1) The crystal is acrylic
2) The ONLY jewel I found in this movement was the cap jewel for the balance. Careful examination of each and every hole throughout all the movement plates were devoid of any synthetic jewels - just open holes. The cap jewel was cracked and broken
3) The balance has a cylinder escapement...there is NO pallet fork seen here. The escape wheel has odd caps at the end of each radial
4) The winding barrels, barrel plate, click spring, etc, all appear in standard configuration for a movement of this type
5) I found and posted pictures above of the word, "SWISS" and the letter, "K" engraved on the bottom plate. After total disassembly, I also found the letter "P." I am unable to account for these letters. There is NO reference to them in any written watch documentation I have available or via the internet. There are NO other letters or words anywhere else on this movement or its edge - or the case.
6) Picture #1 shows the cracked/broken cap jewel
7) Picture #2 shows the "K" / "SWISS" / "P" (I cleaned this area up to show them more clearly)
8) Picture #3 One side of the movement plates
9) Picture #4 The other side of the movement plates
10) Picture #5 Total disassembly - all the pieces
11) The CASE appears to be common metal with a stamped design. There is NO precious metal or markings to indicate such anywhere on the case. The flag with star does not match any symbol or cartouche in any "case" reference. I believe this was just another attempt to add credibility to an object that has none.

CONCLUSION: There is no providence or method to ascertain such as ALL "Vallon" movements researched to date are ALL engraved "Vallon" "No. 78369" leading me to conclude a "jobber" or similar made these to be sold cheaply. Where they actually manufactured in Switzerland and exported? Unknown. Any competent watch maker of that time could have done so and easily engraved the movement to make it appear as if it was. Absent true providence - there's no way to prove or disprove this. There is no national or local registry containing anything about these watches or their serial number. I will readily change my conclusion if any other member can add to my research and pin down any other pertinent information (or if I stumble onto anything new). Therefore, such watches have NO value whatsoever outside of being a novelty.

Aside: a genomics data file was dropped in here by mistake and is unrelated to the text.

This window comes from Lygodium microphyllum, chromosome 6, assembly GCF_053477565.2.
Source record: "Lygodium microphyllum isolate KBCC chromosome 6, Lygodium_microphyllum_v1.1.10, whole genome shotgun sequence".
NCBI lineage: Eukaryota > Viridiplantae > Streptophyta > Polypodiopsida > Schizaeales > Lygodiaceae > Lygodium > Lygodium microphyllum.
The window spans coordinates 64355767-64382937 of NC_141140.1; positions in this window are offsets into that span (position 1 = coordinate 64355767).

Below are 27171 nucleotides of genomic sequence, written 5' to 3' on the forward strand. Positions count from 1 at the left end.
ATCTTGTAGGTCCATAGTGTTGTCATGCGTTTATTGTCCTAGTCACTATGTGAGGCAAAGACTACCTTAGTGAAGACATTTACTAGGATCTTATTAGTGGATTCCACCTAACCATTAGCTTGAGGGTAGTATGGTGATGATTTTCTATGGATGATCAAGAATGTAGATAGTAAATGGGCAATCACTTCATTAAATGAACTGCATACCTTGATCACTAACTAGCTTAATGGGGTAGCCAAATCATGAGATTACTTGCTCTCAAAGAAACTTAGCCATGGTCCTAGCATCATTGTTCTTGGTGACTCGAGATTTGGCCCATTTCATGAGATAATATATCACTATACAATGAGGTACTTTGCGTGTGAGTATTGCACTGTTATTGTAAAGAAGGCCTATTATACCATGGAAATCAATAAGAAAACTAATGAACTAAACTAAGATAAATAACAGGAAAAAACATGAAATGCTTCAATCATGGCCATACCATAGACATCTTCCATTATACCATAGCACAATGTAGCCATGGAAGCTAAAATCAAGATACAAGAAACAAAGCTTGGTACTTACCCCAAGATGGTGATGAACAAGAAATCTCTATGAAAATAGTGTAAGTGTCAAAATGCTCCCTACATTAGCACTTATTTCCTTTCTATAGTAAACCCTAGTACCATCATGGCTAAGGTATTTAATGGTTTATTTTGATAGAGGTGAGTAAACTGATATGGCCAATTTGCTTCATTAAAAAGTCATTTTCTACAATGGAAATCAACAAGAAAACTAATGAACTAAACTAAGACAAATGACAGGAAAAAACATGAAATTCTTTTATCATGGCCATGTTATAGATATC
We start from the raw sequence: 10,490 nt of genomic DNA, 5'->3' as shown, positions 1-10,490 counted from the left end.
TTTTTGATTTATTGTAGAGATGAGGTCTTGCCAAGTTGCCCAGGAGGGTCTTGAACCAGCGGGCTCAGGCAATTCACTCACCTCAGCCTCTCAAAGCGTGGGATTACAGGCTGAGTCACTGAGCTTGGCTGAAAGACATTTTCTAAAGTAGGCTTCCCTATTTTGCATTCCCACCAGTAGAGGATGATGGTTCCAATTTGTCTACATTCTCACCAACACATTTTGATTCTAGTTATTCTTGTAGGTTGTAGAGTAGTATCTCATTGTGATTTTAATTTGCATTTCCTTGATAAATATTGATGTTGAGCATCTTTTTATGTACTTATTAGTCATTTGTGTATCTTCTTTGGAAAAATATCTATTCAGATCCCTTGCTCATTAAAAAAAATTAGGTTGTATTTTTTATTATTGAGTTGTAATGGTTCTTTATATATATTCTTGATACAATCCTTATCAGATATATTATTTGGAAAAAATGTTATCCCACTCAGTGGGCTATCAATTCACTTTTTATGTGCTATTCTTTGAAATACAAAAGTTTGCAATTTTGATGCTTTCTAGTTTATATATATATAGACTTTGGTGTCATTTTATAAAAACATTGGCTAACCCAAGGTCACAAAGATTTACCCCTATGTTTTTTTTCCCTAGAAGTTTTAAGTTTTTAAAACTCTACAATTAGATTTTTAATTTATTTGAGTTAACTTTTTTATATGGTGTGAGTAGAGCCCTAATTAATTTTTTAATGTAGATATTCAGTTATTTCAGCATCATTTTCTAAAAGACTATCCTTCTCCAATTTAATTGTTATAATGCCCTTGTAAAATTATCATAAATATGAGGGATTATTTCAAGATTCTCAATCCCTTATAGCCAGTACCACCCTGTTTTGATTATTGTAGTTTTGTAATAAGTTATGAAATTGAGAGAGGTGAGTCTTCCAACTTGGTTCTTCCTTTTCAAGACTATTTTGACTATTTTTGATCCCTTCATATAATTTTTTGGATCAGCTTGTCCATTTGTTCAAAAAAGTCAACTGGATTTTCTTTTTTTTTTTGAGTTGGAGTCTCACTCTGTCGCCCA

Be aware of the following concerning cylinder escapements:

"The Swiss perfected the design of the cylinder escapement and produced watches with it in hundreds of thousands, if not millions, right up to the beginning of the twentieth century. Swiss watches with cylinder escapements that were imported into England were usually at the cheaper end of the price scale and consequently the cylinder escapement is usually looked upon rather contemptuously by watch collectors."

"The major drawback of the cylinder escapement is that the cylinder is always in contact with the escape wheel, causing sliding friction as the cylinder turns. This means that the timekeeping changes as the oil used to lubricate the contact ages, and without regular cleaning and oiling the cylinder can wear very badly. Today this would probably be uneconomic to repair unless the watch was something special, and the number of repairers who can replace a cylinder is small and dwindling. John

View attachment 650371 View attachment 650373 View attachment 650374 View attachment 650375 View attachment 650376
UPDATE: Just FYI - I made the leap to purchase ONE of the TWO complete sets available: "Swiss Timepiece Makers, 1175-1975, First Edition, Kathleen H. Pritchard (ouch - four figures!). I'll be able, hopefully, to shed more light on this when they arrive end of next week. Stay tuned. John